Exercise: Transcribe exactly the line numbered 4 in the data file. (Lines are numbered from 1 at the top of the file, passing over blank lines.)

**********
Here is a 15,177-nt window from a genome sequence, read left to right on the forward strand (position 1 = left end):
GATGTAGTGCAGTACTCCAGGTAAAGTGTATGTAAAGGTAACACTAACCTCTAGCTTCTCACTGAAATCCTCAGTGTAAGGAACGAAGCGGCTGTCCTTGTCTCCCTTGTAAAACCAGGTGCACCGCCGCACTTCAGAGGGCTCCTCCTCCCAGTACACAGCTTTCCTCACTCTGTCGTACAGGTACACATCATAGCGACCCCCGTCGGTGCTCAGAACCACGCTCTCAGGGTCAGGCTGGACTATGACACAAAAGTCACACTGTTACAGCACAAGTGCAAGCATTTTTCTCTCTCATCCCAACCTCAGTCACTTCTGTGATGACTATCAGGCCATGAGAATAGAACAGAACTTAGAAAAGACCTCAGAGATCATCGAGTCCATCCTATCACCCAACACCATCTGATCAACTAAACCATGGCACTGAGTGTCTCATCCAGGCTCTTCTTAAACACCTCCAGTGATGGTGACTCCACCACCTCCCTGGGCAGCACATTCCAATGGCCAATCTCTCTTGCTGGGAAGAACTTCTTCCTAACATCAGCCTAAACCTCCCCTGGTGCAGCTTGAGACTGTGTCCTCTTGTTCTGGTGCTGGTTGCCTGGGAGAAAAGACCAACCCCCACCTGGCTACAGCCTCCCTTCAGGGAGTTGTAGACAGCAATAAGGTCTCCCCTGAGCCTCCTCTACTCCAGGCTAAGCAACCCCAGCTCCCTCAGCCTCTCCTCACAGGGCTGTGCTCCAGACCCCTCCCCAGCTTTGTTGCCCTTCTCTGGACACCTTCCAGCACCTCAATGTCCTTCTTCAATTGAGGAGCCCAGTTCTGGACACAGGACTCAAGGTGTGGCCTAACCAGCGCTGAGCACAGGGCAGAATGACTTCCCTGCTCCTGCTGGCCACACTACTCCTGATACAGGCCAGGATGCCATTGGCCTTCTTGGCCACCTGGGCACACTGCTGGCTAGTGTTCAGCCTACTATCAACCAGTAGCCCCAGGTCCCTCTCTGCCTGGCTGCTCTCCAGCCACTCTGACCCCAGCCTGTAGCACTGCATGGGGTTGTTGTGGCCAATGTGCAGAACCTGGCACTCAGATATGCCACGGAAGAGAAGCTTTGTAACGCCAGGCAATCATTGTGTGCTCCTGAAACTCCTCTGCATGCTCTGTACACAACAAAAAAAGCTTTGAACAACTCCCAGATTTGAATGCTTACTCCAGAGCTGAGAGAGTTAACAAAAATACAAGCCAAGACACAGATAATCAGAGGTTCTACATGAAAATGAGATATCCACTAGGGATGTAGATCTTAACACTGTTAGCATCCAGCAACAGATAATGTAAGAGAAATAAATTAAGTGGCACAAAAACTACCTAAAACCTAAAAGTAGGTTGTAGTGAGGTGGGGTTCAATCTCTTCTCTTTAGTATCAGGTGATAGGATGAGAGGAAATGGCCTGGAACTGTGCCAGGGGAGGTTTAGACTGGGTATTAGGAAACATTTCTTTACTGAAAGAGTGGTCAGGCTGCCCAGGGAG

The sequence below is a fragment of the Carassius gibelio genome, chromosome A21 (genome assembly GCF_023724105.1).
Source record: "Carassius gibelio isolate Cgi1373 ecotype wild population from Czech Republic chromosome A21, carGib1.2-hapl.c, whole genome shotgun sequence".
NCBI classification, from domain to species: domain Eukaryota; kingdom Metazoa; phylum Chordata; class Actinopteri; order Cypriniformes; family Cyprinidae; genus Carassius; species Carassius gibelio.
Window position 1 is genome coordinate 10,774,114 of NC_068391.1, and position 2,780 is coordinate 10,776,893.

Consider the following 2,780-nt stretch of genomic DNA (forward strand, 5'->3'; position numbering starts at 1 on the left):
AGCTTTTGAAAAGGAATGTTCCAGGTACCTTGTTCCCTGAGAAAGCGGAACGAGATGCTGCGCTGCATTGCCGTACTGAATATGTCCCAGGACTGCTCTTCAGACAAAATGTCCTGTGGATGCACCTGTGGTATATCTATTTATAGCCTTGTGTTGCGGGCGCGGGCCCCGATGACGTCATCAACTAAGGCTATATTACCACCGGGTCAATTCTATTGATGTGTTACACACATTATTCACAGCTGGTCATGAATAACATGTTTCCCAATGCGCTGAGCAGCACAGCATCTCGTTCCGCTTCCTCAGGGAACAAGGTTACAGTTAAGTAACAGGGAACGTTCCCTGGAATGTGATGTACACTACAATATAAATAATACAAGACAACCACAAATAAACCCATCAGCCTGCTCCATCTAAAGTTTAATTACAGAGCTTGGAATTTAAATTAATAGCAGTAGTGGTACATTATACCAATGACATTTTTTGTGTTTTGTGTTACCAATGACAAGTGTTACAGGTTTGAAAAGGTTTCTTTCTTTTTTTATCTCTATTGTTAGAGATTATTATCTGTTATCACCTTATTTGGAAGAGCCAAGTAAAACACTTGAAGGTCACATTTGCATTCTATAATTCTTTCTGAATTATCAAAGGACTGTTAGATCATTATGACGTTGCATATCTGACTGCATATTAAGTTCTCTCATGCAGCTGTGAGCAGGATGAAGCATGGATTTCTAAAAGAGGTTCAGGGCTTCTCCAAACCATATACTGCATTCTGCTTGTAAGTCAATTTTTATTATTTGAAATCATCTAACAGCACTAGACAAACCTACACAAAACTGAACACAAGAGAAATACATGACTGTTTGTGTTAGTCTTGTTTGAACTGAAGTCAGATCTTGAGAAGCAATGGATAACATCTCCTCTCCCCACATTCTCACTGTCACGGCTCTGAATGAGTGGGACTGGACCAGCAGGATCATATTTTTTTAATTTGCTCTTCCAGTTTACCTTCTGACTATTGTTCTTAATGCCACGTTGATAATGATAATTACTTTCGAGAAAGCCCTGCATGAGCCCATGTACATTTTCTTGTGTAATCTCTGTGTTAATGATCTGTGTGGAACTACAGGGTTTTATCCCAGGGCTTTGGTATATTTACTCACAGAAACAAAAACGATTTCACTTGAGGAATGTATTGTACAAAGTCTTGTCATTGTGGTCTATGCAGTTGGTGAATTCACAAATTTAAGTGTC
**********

Source record: "Carassius gibelio isolate Cgi1373 ecotype wild population from Czech Republic chromosome A21, carGib1.2-hapl.c, whole genome shotgun sequence".